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Clin Radiol. 2001 May;56(5):385-8.

False-negative breast screening assessment: what lessons can we learn?

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  • 1Nottingham Breast Screening Unit, City Hospital NHS Trust, Nottingham NG5 1PG, U.K.



To review women who have had breast cancer diagnosed following previous assessment of a screen-detected mammographic abnormality in order to ascertain the frequency and characteristics of false-negative assessment.


The assessment process was reviewed in the study population of 28 women. This included the nature of the lesion recalled for assessment, additional mammography, clinical and ultrasound findings, and the results of fine needle aspiration cytology and needle histology.


The frequency of false-negative assessment was approximately 0.56%. The median time between false-negative assessment and diagnosis of breast cancer was 33 months. The most common mammographic lesion resulting in false-negative assessment was micro-calcification seen in 12 cases (43%). Only five of these 12 cases had image-guided biopsy, the remainder were thought to be benign on magnification views. Other mammographic abnormalities were nine masses (32%), five architectural distortions (18%) and two asymmetric densities (7%). Of the 16 women with mammographic lesions other than micro-calcifications 10 had a normal ultrasound.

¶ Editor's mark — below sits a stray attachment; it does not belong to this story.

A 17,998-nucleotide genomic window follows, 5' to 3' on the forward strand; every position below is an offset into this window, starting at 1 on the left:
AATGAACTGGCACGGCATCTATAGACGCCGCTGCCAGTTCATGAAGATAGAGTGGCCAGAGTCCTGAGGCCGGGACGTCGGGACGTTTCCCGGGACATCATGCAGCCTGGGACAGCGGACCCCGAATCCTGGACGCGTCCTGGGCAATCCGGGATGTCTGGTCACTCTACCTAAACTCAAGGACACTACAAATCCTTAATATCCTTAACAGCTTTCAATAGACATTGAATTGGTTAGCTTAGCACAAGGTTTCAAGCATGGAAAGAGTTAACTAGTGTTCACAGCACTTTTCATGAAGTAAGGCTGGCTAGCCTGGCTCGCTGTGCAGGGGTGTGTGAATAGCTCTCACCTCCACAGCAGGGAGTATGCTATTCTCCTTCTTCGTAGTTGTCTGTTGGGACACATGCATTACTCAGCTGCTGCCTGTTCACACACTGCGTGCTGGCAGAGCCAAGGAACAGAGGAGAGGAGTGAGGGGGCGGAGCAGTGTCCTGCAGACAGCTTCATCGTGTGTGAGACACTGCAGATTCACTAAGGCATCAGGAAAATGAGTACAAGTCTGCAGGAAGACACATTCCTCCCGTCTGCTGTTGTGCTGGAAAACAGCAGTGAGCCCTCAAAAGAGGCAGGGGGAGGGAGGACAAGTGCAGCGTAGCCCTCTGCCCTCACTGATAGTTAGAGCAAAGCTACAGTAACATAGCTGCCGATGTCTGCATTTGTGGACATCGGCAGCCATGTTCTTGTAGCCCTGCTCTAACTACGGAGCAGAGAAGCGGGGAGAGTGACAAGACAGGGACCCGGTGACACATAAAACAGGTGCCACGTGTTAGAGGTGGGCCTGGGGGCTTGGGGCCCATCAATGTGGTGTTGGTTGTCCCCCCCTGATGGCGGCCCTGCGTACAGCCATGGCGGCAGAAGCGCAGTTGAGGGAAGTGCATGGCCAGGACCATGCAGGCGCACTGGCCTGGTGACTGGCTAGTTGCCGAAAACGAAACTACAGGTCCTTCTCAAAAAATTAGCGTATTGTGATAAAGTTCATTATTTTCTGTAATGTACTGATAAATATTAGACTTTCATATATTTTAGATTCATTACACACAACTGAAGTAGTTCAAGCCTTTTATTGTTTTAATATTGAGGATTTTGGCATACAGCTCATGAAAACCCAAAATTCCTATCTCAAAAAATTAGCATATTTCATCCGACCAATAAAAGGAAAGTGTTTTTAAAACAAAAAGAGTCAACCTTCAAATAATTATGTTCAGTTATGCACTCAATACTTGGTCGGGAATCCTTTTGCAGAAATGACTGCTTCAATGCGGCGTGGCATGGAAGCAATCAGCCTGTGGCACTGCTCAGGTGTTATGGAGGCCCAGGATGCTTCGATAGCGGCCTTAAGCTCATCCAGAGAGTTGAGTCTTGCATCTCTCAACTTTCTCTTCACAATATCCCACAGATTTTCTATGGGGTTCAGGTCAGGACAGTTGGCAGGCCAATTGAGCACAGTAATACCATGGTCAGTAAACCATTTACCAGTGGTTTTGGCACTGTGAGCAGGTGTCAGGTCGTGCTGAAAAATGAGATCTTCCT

Radiological interpretation of indeterminate micro-calcifications as benign or malignant is unreliable. An isolated cluster of micro-calcification requires image-guided core biopsy with representative micro-calcification obtained on specimen radiography. Further mammography done at assessment, particularly paddle compression views, should be carefully analysed to ensure areas of architectural distortion have truly resolved. If one imaging modality shows a significant abnormality and another does not the cases must be managed on the basis of the abnormal finding. Burrell, H.C.et al. (2001). Clinical Radiology56, 385-388.

Copyright 2001 The Royal College of Radiologists.

[PubMed - indexed for MEDLINE]
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